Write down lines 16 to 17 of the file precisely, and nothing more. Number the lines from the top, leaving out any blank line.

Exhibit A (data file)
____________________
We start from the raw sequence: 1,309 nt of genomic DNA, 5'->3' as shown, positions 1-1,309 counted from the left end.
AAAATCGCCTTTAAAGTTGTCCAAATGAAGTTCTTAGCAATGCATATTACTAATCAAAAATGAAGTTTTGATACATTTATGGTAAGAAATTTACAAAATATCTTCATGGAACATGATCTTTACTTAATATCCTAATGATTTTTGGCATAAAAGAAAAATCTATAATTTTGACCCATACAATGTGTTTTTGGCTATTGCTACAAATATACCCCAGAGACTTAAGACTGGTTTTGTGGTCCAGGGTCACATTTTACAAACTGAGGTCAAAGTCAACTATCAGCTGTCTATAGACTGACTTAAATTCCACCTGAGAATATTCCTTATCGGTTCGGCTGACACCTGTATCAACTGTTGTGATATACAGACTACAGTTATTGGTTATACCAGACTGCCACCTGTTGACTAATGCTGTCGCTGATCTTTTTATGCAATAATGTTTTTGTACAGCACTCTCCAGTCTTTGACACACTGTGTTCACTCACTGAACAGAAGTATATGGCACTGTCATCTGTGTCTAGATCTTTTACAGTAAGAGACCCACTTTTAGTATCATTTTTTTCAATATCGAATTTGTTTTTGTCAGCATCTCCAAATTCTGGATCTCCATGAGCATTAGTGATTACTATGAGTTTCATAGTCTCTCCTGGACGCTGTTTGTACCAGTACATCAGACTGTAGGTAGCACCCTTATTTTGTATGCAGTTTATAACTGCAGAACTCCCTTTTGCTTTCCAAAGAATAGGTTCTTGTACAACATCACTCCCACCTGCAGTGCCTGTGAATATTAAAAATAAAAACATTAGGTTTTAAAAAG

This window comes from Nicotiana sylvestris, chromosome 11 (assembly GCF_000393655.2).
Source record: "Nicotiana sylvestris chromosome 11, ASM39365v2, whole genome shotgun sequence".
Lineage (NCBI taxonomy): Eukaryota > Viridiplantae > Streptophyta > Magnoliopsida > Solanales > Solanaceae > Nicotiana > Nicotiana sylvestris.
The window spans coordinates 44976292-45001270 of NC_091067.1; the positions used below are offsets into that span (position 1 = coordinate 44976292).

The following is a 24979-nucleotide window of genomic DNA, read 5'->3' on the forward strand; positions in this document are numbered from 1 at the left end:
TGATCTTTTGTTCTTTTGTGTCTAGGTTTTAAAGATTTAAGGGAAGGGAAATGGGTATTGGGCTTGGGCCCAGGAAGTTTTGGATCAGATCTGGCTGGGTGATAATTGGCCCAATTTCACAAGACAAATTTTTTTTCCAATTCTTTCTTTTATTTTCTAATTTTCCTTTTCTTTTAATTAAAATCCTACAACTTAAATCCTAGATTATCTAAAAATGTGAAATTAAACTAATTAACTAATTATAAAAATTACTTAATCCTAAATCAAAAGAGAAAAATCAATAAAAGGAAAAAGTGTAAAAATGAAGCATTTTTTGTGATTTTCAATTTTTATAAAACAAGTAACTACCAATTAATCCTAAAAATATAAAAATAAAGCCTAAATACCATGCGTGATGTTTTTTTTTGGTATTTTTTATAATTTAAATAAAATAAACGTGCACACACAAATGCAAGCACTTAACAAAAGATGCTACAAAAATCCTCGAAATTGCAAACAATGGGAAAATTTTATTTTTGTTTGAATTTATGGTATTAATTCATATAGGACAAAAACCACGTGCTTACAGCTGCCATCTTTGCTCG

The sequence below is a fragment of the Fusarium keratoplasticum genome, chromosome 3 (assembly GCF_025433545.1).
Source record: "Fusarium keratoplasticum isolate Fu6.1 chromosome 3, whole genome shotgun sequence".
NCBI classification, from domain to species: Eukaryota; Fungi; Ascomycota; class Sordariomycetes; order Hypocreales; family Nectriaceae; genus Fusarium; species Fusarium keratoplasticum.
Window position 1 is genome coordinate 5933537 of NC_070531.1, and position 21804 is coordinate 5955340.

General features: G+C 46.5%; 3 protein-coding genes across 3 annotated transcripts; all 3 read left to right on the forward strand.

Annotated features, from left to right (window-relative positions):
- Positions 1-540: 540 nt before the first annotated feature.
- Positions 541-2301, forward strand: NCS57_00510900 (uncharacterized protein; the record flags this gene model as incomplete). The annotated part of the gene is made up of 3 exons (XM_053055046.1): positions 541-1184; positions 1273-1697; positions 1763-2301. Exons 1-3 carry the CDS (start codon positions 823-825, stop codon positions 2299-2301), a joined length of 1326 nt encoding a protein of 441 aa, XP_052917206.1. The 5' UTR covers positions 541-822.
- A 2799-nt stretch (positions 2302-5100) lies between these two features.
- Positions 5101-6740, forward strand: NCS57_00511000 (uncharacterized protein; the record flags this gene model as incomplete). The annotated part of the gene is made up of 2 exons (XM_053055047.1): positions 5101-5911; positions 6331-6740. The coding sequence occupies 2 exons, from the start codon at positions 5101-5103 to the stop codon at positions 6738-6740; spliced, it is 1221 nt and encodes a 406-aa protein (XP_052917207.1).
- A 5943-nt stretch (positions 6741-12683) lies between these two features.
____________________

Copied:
- Positions 541-2301, forward strand: NCS57_00510900 (uncharacterized protein; the record flags this gene model as incomplete). The annotated part of the gene is made up of 3 exons (XM_053055046.1): positions 541-1184; positions 1273-1697; positions 1763-2301. Exons 1-3 carry the CDS (start codon positions 823-825, stop codon positions 2299-2301), a joined length of 1326 nt encoding a protein of 441 aa, XP_052917206.1. The 5' UTR covers positions 541-822.
- A 2799-nt stretch (positions 2302-5100) lies between these two features.